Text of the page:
Cancer is one of the most deadliest diseases ever known to mankind. In India, out of the 1.8 million people living with cancer in 2012, about 683,000 deaths due to cancer were registered. Furthermore, the number of new cases is expected to rise by about 70% over the next 2 decades. While much research has already gone in the fight against cancer and there is progress, mankind is far behind in tackling cancer.
Can cancer be detected at an early stage by pathologists? Can the current pathologists be better equipped with technologies and automation that facilitate more rapid and accurate detection, diagnosis, prognosis and treatment options.
Keeping in mind the importance of detecting cancer at an early stage, serial entrepreneur Satish Sanan launched Inspirata to revolutionize the practice of pathology worldwide—not through incremental advances, but with transformative, intelligent solutions that leverage Big Data analytics. The company has already completed groundbreaking work in the oncology field by developing an end-to-end Digital Pathology Workflow Solution that scans glass pathology slides, making the digital images available for high-resolution viewing and sharing anywhere in the world.
Inspirata hopes to leverage information at all scales of biology to understand cancer comprehensively. How does cancer overcome metabolic norms and grow out of control? What resources (i.e. blood supplies) are needed to feed the disease? How does it evolve to become more virulent and destructive? These are the questions that Inspirata is building a solution to answer.
“We need information at all biological scales to battle this insidious enemy. You don’t win a war knowing how to destroy tanks. You win a war knowing how to protect your own and destroy tanks, planes, infantry and ships. In the war against cancer the list includes proteomic information, Genomic information, Metabolomic information, Transcriptomic information, Cellular information, Organ information, Personal information and population information. We need information at all scales of biology to understand our enemy and to use its weaknesses against it to design optimal therapies,” says Mark Lloyd, Executive Vice President and Founder, Inspirata.
By analyzing multiple data points related to cancer, cancer specialists can perhaps arrive at a solution to defeat cancer — a task that has been beyond the reach of mankind till today.
Big Data repository of cancer data
Inspirata is focused on bringing a new weapon to the fight. Quantitative cellular information has previously been an impossibility. Pathologists who look under the microscope understand how important their observations are toward rendering a diagnosis. Inspirata adds this information in a digital, measurable format, along with each of the other biological scales of information.
“We are looking at building a compressive view of cancer. This is our Cancer Information Data Trust, a Big Data repository of medical information that is not available today.
We aim to transform cancer diagnostics by first making digital images available. Immediately tele-medicine becomes possible to give the patient the most rapid and accurate diagnosis from anywhere in the world. But then the multi-modal Big Data repository produced as a result of digitalization allows researchers and physicians to continue to mine a new source of data, together with existing sources, to get a complete view of the disease,” says Lloyd.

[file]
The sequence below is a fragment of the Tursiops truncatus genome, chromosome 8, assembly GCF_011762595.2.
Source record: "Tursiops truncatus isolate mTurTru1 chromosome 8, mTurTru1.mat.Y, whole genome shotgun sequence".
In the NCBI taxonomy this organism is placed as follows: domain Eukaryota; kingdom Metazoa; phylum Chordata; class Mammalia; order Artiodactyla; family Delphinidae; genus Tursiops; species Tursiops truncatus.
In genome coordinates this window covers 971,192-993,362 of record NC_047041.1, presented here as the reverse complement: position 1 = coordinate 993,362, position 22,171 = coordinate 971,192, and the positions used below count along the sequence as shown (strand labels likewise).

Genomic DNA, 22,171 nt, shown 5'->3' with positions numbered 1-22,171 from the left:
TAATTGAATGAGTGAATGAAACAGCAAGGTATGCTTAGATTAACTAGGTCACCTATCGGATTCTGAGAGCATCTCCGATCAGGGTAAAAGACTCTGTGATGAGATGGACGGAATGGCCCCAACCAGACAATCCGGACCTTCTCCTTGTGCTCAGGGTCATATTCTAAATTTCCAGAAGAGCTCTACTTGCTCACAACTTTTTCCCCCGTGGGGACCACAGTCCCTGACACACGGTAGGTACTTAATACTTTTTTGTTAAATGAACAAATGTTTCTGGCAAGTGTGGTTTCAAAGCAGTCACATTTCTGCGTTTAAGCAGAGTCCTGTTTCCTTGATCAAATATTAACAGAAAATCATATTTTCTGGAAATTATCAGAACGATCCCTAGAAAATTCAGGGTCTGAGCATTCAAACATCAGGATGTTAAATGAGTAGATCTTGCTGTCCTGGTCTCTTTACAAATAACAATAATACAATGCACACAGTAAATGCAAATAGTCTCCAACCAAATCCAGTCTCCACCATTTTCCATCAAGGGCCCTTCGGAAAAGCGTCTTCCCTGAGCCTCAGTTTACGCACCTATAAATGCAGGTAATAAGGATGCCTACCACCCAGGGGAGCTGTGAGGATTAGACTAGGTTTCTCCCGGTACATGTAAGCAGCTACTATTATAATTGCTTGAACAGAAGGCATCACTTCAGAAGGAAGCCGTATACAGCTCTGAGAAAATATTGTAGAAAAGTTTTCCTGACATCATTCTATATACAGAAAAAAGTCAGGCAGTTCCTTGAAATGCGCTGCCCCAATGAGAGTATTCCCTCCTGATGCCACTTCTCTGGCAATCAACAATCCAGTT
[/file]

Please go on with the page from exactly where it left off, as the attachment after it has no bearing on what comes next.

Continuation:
Using Big Data, Inspirata is analyzing how cancer interacts with its environment within the body and hopes to leverage this information to design optimal therapies. And, with this knowledge, the drugs being used today can be leveraged in smart ways to modulate cancer growth.
Democratizing cancer care in India
Lloyd says that telemedicine can democratize cancer care in India by facilitating a rapid and accurate diagnosis from a sub-specialist expert instantly. Giving patients the ability to collect digital images of their tumors to send around the world for a second opinion is extremely valuable. But Inspirata has a longer term vision as well.
“Cancer is so diverse it cannot be generalized. It is not one disease but over 200. Some researchers say 20,000. As an example, breast cancer and leukemia are extremely different diseases and have very different outcomes. Many breast cancer patients, when the situations are right, are adults who overcome their disease. Juvenile myelomonocytic leukemia is a childhood disease that in the end, proves to be fatal 50% of the time with state-of-the-art therapy. And it acts differently for Westerns compared with Indians,” explains Lloyd.
Understanding that a customized approach to treating cancer is essential, Inspirata is interested in understanding Indian cancers to help treat Indians. The strategy is to collect a Big Data repository of digital images and other pertinent information within the population of Indians with cancer to help researchers understand the nuances of the disease for the Indian population. Then, leveraging that information to build medical assays to predict cancer recurrence, progression and response to therapy is critical. A test to help Indians make therapy decisions, such as receiving chemotherapy for aggressive tumors or forgoing it if the cancer is not predicted to progress, can be made available using the analysis of these digital images and can be priced in a way that makes it accessible to all.
If Inspirata succeeds in its vision, it can transform the way cancer patients are treated throughout India. For example, the turnaround time for cancer detection and diagnosis will be shortened from 12-13 days to 2-3 days. Additionally, patients will have more rapid and affordable access to second opinions and consultations from a worldwide pool of pathologists who specialize in specific forms of cancer.